Researchers at NMIT, led by professor Daniel Nocera, have developed a device that, just like a living leaf, converts energy from sunlight into a chemical fuel that can be stored and used later as an energy source.
An article published on the NMIT website, describes the technology:
The artificial leaf — a silicon solar cell with different catalytic materials bonded onto its two sides — needs no external wires or control circuits to operate. Simply placed in a container of water and exposed to sunlight, it quickly begins to generate streams of bubbles: oxygen bubbles from one side and hydrogen bubbles from the other. If placed in a container that has a barrier to separate the two sides, the two streams of bubbles can be collected and stored, and used later to deliver power: for example, by feeding them into a fuel cell that combines them once again into water while delivering an electric current.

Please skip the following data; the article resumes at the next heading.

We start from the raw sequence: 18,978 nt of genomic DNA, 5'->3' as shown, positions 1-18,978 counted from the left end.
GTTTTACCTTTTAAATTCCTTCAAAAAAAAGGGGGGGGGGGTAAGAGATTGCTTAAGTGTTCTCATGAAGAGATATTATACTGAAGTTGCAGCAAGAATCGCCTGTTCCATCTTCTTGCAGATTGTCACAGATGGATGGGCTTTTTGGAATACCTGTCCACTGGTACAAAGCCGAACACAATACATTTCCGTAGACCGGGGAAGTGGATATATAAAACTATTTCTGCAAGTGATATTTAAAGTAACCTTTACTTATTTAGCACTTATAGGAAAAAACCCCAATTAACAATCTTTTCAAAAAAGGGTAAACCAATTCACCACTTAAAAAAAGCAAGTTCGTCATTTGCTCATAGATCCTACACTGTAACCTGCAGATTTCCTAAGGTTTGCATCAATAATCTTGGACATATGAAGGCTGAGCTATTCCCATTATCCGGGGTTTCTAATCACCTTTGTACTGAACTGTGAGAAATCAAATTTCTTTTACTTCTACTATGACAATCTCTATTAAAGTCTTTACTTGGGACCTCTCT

Nocera is excited by the ongoing prospects of the technology, saying that in the future the material could be broken down into smaller particles that can split water molecules when places in sunlight, effectively acting as a photosynthetic algae as opposed to a leaf. That means more surface area is exposed, making for more efficient harnessing of the sun’s energy.
For the scientific jargon-apt among you, here’s the scientific explanation of the technology. Or check out the leaf in action below.